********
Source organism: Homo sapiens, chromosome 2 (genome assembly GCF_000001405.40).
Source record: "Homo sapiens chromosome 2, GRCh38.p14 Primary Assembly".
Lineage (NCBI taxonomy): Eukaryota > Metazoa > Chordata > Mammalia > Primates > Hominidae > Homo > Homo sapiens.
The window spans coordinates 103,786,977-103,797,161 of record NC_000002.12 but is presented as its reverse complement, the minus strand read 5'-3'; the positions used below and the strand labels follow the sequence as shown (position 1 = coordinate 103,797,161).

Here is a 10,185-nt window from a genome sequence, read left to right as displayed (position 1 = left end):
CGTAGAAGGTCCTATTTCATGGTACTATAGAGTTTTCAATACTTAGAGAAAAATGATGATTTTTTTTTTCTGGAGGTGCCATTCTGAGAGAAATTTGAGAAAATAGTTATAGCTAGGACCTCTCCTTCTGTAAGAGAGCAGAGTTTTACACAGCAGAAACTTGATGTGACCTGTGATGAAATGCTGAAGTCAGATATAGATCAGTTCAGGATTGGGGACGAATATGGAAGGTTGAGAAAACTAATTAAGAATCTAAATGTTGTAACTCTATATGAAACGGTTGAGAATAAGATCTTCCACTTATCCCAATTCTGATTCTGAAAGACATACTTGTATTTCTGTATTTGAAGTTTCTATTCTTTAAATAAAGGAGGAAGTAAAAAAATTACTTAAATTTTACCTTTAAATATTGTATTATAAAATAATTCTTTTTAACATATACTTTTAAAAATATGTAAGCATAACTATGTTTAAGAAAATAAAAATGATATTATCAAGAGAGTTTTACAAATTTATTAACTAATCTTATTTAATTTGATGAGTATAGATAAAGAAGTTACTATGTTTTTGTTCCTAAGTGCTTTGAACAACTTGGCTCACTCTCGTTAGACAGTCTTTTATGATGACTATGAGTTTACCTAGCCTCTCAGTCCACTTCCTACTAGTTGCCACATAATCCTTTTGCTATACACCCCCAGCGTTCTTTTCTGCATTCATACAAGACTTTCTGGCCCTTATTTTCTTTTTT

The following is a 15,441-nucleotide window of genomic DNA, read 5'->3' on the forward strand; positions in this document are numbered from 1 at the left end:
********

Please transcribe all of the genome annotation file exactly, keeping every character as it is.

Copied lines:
Source organism: Homo sapiens, chromosome 2 (genome assembly GCF_000001405.40).
Source record: "Homo sapiens chromosome 2, GRCh38.p14 Primary Assembly".
Lineage (NCBI taxonomy): Eukaryota > Metazoa > Chordata > Mammalia > Primates > Hominidae > Homo > Homo sapiens.
The window spans coordinates 103,786,977-103,797,161 of record NC_000002.12 but is presented as its reverse complement, the minus strand read 5'-3'; the positions used below and the strand labels follow the sequence as shown (position 1 = coordinate 103,797,161).

Here is a 10,185-nt window from a genome sequence, read left to right as displayed (position 1 = left end):
CGTAGAAGGTCCTATTTCATGGTACTATAGAGTTTTCAATACTTAGAGAAAAATGATGATTTTTTTTTTCTGGAGGTGCCATTCTGAGAGAAATTTGAGAAAATAGTTATAGCTAGGACCTCTCCTTCTGTAAGAGAGCAGAGTTTTACACAGCAGAAACTTGATGTGACCTGTGATGAAATGCTGAAGTCAGATATAGATCAGTTCAGGATTGGGGACGAATATGGAAGGTTGAGAAAACTAATTAAGAATCTAAATGTTGTAACTCTATATGAAACGGTTGAGAATAAGATCTTCCACTTATCCCAATTCTGATTCTGAAAGACATACTTGTATTTCTGTATTTGAAGTTTCTATTCTTTAAATAAAGGAGGAAGTAAAAAAATTACTTAAATTTTACCTTTAAATATTGTATTATAAAATAATTCTTTTTAACATATACTTTTAAAAATATGTAAGCATAACTATGTTTAAGAAAATAAAAATGATATTATCAAGAGAGTTTTACAAATTTATTAACTAATCTTATTTAATTTGATGAGTATAGATAAAGAAGTTACTATGTTTTTGTTCCTAAGTGCTTTGAACAACTTGGCTCACTCTCGTTAGACAGTCTTTTATGATGACTATGAGTTTACCTAGCCTCTCAGTCCACTTCCTACTAGTTGCCACATAATCCTTTTGCTATACACCCCCAGCGTTCTTTTCTGCATTCATACAAGACTTTCTGGCCCTTATTTTCTTTTTT

The following is a 15,441-nucleotide window of genomic DNA, read 5'->3' on the forward strand; positions in this document are numbered from 1 at the left end: